Tyrese Haliburton is one of the best examples. The league should be praying that he's kept away from the Warriors. I’m praying for the opposite. The Iowa State guard would be an incredible fit within Golden State’s scheme because of the added jolt and intelligence he could bring to their healing offense, whether he's the primary initiator or not. In some ways he seems like Shaun Livingston reincarnated.
PRO COMPARISON: Lonzo Ball
He was the best player on the floor for Team USA at the U-19 World Championships over the summer.
I’m high on Haliburton because, after seeing the way that elite passers like Luka Doncic, Ja Morant and Trae Young have thrived early in their NBA career, I’m willing to take the risk on a 6-foot-5 point guard that can make those passes in a year where the opportunity of rolling the dice at the top is relatively low.
“A lot of it’s in the DNA,” Prohm says, before listing Haliburton’s inherent qualifications to play the point: “Unselfish. In his heart, Tyrese is a giver. Feel for the game. Ability to make people better. Charismatic. Personable … He’ll be the governor of Wisconsin [Haliburton’s home state] when it’s over. He can own any room.”
“You talk to a lot of NBA people, and they’ll tell you there’s a lot more to the really great players than performing on game night,” Robinson says. “There’s a tremendous amount of preparation that goes into it. That won’t set back Tyrese. He’ll be able to hit the ground running when it comes to preparation. He’s like a sponge. He soaks up information, and he’s not intimidated by guys being older or having more experience.”
Prohm says Haliburton will be “blessed wherever he ends up,” but he’s got a spot in mind. “He’d be great [for the Warriors]. He’s a ball mover, and he can play the 1, 2 or 3 at the next level. And he’s all about winning, all about doing the right things, a lot of the things I’ve read about what the Warriors do as a team.”
Ethan Strauss, “A breakdown of Tyrese Haliburton”:
I didn’t maintain that view, however. As I dug deeper into the Haliburton experience, I came away seeing more possibilities than limitations, more positive than negative. Because, while Haliburton isn’t a top pick-and-roll guard, he happens to be an absolutely brilliant passer.
Despite his flaws, Haliburton could fit perfectly on this particular team. Defense is half the game and Haliburton has high-level defensive abilities. The Warriors are light on wing depth and desperately in need of plus defenders. Not only can Haliburton take pressure off of Stephen Curry and Klay Thompson on that end, but he can find novel ways to get them the ball.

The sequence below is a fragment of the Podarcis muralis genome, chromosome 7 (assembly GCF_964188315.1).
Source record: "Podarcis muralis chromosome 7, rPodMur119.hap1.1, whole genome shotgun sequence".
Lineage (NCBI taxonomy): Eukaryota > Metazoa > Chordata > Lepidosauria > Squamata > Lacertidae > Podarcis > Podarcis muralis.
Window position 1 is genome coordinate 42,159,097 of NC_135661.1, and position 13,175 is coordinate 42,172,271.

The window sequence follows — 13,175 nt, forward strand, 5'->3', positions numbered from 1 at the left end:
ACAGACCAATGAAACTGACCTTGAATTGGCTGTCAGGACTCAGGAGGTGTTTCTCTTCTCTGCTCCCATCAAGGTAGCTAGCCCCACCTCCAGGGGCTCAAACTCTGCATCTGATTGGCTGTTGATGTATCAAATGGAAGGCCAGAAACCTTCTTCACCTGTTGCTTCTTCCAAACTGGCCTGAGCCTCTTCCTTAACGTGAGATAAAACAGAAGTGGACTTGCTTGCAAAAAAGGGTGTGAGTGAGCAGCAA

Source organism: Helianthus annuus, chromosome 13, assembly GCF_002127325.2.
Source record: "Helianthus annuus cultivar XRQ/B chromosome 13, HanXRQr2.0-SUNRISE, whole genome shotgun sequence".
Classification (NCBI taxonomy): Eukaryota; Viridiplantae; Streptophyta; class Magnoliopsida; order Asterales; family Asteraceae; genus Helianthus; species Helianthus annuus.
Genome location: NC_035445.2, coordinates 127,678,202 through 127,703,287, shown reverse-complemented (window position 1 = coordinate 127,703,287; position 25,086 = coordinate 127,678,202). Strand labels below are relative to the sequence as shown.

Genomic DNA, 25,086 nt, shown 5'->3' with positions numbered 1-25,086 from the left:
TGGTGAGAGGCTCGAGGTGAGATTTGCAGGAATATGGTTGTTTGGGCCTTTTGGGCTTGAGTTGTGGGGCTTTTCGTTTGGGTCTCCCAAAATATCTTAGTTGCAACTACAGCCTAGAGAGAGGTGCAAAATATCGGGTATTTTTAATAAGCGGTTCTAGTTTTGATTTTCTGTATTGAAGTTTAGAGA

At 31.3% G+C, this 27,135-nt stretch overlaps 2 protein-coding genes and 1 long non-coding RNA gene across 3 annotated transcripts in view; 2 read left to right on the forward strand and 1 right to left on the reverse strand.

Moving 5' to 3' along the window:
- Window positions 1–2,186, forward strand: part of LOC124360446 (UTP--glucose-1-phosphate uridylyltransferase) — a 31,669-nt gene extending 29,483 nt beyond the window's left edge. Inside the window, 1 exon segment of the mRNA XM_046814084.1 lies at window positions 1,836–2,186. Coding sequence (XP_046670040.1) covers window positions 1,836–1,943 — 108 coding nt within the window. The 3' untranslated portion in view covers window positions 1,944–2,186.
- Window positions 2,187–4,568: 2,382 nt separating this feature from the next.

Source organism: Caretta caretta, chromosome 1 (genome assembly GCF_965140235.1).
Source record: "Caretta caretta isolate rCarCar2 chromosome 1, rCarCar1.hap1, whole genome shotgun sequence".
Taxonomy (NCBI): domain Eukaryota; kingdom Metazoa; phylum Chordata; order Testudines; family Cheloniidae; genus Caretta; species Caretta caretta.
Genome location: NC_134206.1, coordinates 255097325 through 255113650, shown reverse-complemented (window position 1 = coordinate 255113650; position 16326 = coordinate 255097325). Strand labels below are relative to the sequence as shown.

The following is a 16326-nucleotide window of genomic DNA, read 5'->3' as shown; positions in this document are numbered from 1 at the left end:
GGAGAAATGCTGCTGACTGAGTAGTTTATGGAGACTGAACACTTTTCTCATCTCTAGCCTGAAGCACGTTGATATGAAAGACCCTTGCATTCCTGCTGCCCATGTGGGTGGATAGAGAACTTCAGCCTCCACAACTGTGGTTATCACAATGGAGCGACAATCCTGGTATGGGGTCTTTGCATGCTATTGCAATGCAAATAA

Ethan Strauss and Evan Zamir, The Athletic:
Evan: I think some people will see shades of Shai Gilgeous-Alexander (“Shades of Shai” is either a great podcast title or new line of sunglasses), but the important differentiator there is Shai’s driving ability. That is what makes him a special player with potential superstar upside. Regardless, if you buy into Haliburton’s defense and off-ball skills, which I do, you’re looking at a potentially uber role player with legit All-Star upside as the second- or third-best player on a contender.
Anyone who read what Tyrese Haliburton wrote for his social media feed after the George Floyd killing saw an intelligent, thoughtful person. Teams that have done their background research have come away thinking similarly. Particularly, they point to his maturity and emotional intelligence. Sources have said that Haliburton will be able to adjust to just about any situation he’s put in early in his career, and will find success. Consistently, he’s come up as being one of the most impressive human beings in this class. This played a role in his move up to No. 5 on my board. More than that, though, the more tape I watch on Haliburton, the more I see pretty substantial upside if he’s able to fill out his frame with 20-25 more pounds throughout his career. I feel confident he’s going to be effective quickly in the NBA because of his diversity of skill-set as a potential secondary ballhandler. But there is some upside for more.
If the team looks in the backcourt, I do think the buzz surrounding the Warriors and Haliburton makes some sense. Kerr would love his high-level basketball IQ. He brings a lot of the same qualities Shaun Livingston did to the table, he’s just a bit more explosive and a bit more modern in his approach to the game.
Halibuton’s weakness… is shot creation for himself. In almost any scenario, Halibuton works. Such is the value of his diverse set of skills.
6. Onyeka Okongwu
Wizzy’s Comps: (per 40 similarity > 70) Stromile Swift, Anthony Davis, Isaiah Stewart, Rasheed Wallace, Derrick Favors, Bam Adebayo, Darrell Arthur, Brandan Wright, Chris Taft